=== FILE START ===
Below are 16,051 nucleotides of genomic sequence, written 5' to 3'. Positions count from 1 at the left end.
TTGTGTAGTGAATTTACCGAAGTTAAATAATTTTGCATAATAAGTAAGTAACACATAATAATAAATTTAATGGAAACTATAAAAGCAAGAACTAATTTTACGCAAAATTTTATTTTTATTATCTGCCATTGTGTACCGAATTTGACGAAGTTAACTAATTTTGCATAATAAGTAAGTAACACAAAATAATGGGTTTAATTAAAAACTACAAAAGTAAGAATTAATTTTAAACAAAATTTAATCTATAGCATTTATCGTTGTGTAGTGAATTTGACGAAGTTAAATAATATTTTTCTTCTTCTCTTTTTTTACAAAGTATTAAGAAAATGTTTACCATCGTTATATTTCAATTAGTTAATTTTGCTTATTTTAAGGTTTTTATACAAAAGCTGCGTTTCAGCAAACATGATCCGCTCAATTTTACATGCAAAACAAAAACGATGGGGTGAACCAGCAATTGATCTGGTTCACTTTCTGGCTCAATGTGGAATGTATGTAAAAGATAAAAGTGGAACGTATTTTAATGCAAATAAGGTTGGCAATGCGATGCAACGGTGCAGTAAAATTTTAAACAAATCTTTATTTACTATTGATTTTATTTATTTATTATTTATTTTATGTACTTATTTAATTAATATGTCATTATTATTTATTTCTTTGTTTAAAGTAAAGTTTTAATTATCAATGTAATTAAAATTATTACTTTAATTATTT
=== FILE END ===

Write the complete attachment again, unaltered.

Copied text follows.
Below are 16,051 nucleotides of genomic sequence, written 5' to 3'. Positions count from 1 at the left end.
TTGTGTAGTGAATTTACCGAAGTTAAATAATTTTGCATAATAAGTAAGTAACACATAATAATAAATTTAATGGAAACTATAAAAGCAAGAACTAATTTTACGCAAAATTTTATTTTTATTATCTGCCATTGTGTACCGAATTTGACGAAGTTAACTAATTTTGCATAATAAGTAAGTAACACAAAATAATGGGTTTAATTAAAAACTACAAAAGTAAGAATTAATTTTAAACAAAATTTAATCTATAGCATTTATCGTTGTGTAGTGAATTTGACGAAGTTAAATAATATTTTTCTTCTTCTCTTTTTTTACAAAGTATTAAGAAAATGTTTACCATCGTTATATTTCAATTAGTTAATTTTGCTTATTTTAAGGTTTTTATACAAAAGCTGCGTTTCAGCAAACATGATCCGCTCAATTTTACATGCAAAACAAAAACGATGGGGTGAACCAGCAATTGATCTGGTTCACTTTCTGGCTCAATGTGGAATGTATGTAAAAGATAAAAGTGGAACGTATTTTAATGCAAATAAGGTTGGCAATGCGATGCAACGGTGCAGTAAAATTTTAAACAAATCTTTATTTACTATTGATTTTATTTATTTATTATTTATTTTATGTACTTATTTAATTAATATGTCATTATTATTTATTTCTTTGTTTAAAGTAAAGTTTTAATTATCAATGTAATTAAAATTATTACTTTAATTATTT